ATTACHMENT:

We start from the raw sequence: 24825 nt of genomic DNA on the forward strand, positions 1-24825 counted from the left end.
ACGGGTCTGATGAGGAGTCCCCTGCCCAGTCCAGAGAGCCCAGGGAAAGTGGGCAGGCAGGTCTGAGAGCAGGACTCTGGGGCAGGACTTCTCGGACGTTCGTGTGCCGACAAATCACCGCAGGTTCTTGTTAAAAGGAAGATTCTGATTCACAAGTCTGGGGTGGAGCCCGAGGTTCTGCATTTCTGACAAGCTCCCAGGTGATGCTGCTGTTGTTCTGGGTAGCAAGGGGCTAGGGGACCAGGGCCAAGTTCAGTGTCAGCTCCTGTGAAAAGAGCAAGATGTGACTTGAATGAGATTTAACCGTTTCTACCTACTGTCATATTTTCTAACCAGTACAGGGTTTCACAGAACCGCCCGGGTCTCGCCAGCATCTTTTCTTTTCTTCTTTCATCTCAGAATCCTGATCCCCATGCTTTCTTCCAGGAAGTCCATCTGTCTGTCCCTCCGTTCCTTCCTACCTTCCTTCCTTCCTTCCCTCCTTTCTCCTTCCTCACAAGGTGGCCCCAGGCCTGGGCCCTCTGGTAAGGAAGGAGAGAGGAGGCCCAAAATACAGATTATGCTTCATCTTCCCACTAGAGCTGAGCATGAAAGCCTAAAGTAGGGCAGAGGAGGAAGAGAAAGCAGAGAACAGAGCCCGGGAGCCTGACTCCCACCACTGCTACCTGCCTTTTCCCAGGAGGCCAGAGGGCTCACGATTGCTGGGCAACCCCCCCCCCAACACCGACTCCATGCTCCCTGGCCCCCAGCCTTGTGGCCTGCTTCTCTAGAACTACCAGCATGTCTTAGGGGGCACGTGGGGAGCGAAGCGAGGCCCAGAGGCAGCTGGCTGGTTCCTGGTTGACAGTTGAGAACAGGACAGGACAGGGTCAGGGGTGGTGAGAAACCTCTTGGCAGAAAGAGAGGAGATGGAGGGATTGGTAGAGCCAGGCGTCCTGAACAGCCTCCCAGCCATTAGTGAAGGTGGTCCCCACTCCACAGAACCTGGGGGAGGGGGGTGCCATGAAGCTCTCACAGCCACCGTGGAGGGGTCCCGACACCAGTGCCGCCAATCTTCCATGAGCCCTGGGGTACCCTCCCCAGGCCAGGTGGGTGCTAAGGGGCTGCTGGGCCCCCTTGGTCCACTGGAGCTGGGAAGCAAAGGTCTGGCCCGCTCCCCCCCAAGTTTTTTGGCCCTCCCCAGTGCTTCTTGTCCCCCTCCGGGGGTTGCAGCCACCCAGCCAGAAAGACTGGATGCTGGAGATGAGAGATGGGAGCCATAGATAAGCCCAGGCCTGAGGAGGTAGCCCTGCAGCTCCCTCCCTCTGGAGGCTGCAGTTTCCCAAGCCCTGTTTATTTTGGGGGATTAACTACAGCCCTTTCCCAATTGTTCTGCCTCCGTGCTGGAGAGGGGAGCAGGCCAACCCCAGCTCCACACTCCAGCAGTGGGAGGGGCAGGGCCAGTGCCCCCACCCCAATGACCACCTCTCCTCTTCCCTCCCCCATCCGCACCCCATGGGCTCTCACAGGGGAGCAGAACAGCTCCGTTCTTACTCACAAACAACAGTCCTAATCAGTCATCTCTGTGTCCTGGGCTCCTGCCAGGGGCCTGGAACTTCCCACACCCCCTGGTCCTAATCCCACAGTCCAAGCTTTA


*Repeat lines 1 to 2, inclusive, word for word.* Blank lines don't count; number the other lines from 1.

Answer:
We start from the raw sequence: 24825 nt of genomic DNA on the forward strand, positions 1-24825 counted from the left end.
ACGGGTCTGATGAGGAGTCCCCTGCCCAGTCCAGAGAGCCCAGGGAAAGTGGGCAGGCAGGTCTGAGAGCAGGACTCTGGGGCAGGACTTCTCGGACGTTCGTGTGCCGACAAATCACCGCAGGTTCTTGTTAAAAGGAAGATTCTGATTCACAAGTCTGGGGTGGAGCCCGAGGTTCTGCATTTCTGACAAGCTCCCAGGTGATGCTGCTGTTGTTCTGGGTAGCAAGGGGCTAGGGGACCAGGGCCAAGTTCAGTGTCAGCTCCTGTGAAAAGAGCAAGATGTGACTTGAATGAGATTTAACCGTTTCTACCTACTGTCATATTTTCTAACCAGTACAGGGTTTCACAGAACCGCCCGGGTCTCGCCAGCATCTTTTCTTTTCTTCTTTCATCTCAGAATCCTGATCCCCATGCTTTCTTCCAGGAAGTCCATCTGTCTGTCCCTCCGTTCCTTCCTACCTTCCTTCCTTCCTTCCCTCCTTTCTCCTTCCTCACAAGGTGGCCCCAGGCCTGGGCCCTCTGGTAAGGAAGGAGAGAGGAGGCCCAAAATACAGATTATGCTTCATCTTCCCACTAGAGCTGAGCATGAAAGCCTAAAGTAGGGCAGAGGAGGAAGAGAAAGCAGAGAACAGAGCCCGGGAGCCTGACTCCCACCACTGCTACCTGCCTTTTCCCAGGAGGCCAGAGGGCTCACGATTGCTGGGCAACCCCCCCCCCAACACCGACTCCATGCTCCCTGGCCCCCAGCCTTGTGGCCTGCTTCTCTAGAACTACCAGCATGTCTTAGGGGGCACGTGGGGAGCGAAGCGAGGCCCAGAGGCAGCTGGCTGGTTCCTGGTTGACAGTTGAGAACAGGACAGGACAGGGTCAGGGGTGGTGAGAAACCTCTTGGCAGAAAGAGAGGAGATGGAGGGATTGGTAGAGCCAGGCGTCCTGAACAGCCTCCCAGCCATTAGTGAAGGTGGTCCCCACTCCACAGAACCTGGGGGAGGGGGGTGCCATGAAGCTCTCACAGCCACCGTGGAGGGGTCCCGACACCAGTGCCGCCAATCTTCCATGAGCCCTGGGGTACCCTCCCCAGGCCAGGTGGGTGCTAAGGGGCTGCTGGGCCCCCTTGGTCCACTGGAGCTGGGAAGCAAAGGTCTGGCCCGCTCCCCCCCAAGTTTTTTGGCCCTCCCCAGTGCTTCTTGTCCCCCTCCGGGGGTTGCAGCCACCCAGCCAGAAAGACTGGATGCTGGAGATGAGAGATGGGAGCCATAGATAAGCCCAGGCCTGAGGAGGTAGCCCTGCAGCTCCCTCCCTCTGGAGGCTGCAGTTTCCCAAGCCCTGTTTATTTTGGGGGATTAACTACAGCCCTTTCCCAATTGTTCTGCCTCCGTGCTGGAGAGGGGAGCAGGCCAACCCCAGCTCCACACTCCAGCAGTGGGAGGGGCAGGGCCAGTGCCCCCACCCCAATGACCACCTCTCCTCTTCCCTCCCCCATCCGCACCCCATGGGCTCTCACAGGGGAGCAGAACAGCTCCGTTCTTACTCACAAACAACAGTCCTAATCAGTCATCTCTGTGTCCTGGGCTCCTGCCAGGGGCCTGGAACTTCCCACACCCCCTGGTCCTAATCCCACAGTCCAAGCTTTA